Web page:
Further reading

Many scholars have examined the dynamics of migration and the categories that we use to describe people on the move. Here is a sample of texts that are openly accessible online.

Reactive migration: Sociological perspectives of refugee movements, by Anthony Richmond, Journal of Refugee Studies (1993). Full text (pdf).

The policies which should be adopted toward refugees, and other reactive migrants, are those which ensure the viability of a global social system.

Managing mobility for human development: The growing salience of mixed migration, by Nicholas Van Hear, UNDP Human Development Research Paper (2009) Full text (pdf).

The adoption of the notions of ‘mixed migration’ and the ‘migration-asylum nexus’ [can] be seen as a liberal response to state concerns […], as well as to the findings of researchers on refugees and forced migration.

When refugees stopped being migrants: Movement, labour and humanitarian protection, by Katy Long, Migration Studies (2013). Full text.

The extent of separation between refugee protection and migration has in fact proved to be counter-productive in many instances and should be revised.

Refugee advocacy and the meaning of ‘migrants’, by Jørgen Carling, PRIO Policy Brief (2017) Full text (pdf).

Narratives about ‘two kinds of people’, are, paradoxically, a central ingredient in many of the conflicts that thousands are forced to flee.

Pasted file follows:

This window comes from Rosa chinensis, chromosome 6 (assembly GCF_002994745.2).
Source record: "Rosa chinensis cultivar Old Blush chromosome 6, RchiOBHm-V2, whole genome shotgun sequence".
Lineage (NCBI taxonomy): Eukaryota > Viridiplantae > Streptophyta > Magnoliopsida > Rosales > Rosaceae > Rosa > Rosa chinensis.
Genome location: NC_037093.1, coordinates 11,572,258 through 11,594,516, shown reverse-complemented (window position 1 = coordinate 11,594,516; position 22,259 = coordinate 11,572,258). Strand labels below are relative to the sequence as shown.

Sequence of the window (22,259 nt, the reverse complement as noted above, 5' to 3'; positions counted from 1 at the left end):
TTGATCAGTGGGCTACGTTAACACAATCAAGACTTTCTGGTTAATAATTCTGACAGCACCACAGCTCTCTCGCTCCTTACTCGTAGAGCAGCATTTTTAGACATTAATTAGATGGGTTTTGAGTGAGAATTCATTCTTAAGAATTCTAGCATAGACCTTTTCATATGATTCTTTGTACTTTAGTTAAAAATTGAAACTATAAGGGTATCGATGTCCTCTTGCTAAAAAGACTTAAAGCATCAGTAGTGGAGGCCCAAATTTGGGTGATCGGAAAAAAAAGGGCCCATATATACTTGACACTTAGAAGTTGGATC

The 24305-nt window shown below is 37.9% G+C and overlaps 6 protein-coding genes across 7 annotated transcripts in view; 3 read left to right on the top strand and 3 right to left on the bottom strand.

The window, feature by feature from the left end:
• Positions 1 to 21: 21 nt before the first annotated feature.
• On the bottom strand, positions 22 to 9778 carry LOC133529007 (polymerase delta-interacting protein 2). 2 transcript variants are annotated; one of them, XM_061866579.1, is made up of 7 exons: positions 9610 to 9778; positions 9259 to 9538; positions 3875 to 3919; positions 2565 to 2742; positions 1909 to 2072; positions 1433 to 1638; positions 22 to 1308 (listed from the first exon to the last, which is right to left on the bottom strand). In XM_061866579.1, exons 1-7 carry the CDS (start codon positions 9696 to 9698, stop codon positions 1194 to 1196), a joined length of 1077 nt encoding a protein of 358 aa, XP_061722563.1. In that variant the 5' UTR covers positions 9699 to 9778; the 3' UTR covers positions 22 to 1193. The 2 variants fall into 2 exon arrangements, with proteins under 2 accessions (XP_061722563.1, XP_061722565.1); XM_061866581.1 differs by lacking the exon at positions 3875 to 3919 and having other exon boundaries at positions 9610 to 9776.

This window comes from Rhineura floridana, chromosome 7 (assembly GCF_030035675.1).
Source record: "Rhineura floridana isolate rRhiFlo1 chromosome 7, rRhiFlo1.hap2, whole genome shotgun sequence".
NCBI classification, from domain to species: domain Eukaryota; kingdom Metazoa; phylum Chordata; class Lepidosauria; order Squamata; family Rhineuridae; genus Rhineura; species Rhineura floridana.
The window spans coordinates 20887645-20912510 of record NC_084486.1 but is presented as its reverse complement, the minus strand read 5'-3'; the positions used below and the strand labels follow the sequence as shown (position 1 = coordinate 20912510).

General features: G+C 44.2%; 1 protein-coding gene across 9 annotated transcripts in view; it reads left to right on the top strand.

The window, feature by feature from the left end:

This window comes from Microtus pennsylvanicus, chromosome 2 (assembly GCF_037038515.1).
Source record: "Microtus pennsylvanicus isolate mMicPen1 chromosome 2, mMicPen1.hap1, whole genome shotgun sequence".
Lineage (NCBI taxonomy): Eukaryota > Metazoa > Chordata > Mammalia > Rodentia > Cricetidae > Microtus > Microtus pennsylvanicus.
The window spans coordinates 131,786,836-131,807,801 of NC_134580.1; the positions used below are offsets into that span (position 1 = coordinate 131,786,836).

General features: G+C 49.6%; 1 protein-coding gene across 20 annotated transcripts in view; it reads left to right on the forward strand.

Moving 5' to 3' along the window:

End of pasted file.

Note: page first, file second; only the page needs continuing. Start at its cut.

Refugees, migrants, neither, both: categorical fetishism and the politics of bounding in Europe’s ‘migration crisis’, by Heaven Crawley and Dimitris Skleparis, Journal of Ethnic and Migration Studies (2017). Full text.

The dominant categories fail to capture adequately the complex relationship between political, social and economic drivers of migration or their shifting significance for individuals over time and space.

Forced to leave? The discursive and analytical significance of describing migration as forced and voluntary, by Marta Bivand Erdal and Ceri Oeppen, Journal of Ethnic and Migration Studies (2017). Full text.

A discursive construction of ‘the migrant’ or ‘the refugee’ veers away from the complexity of reality and reifies the binary of forced vs. voluntary; it turns it into two boxes between which migrant experience necessarily can and must be divided.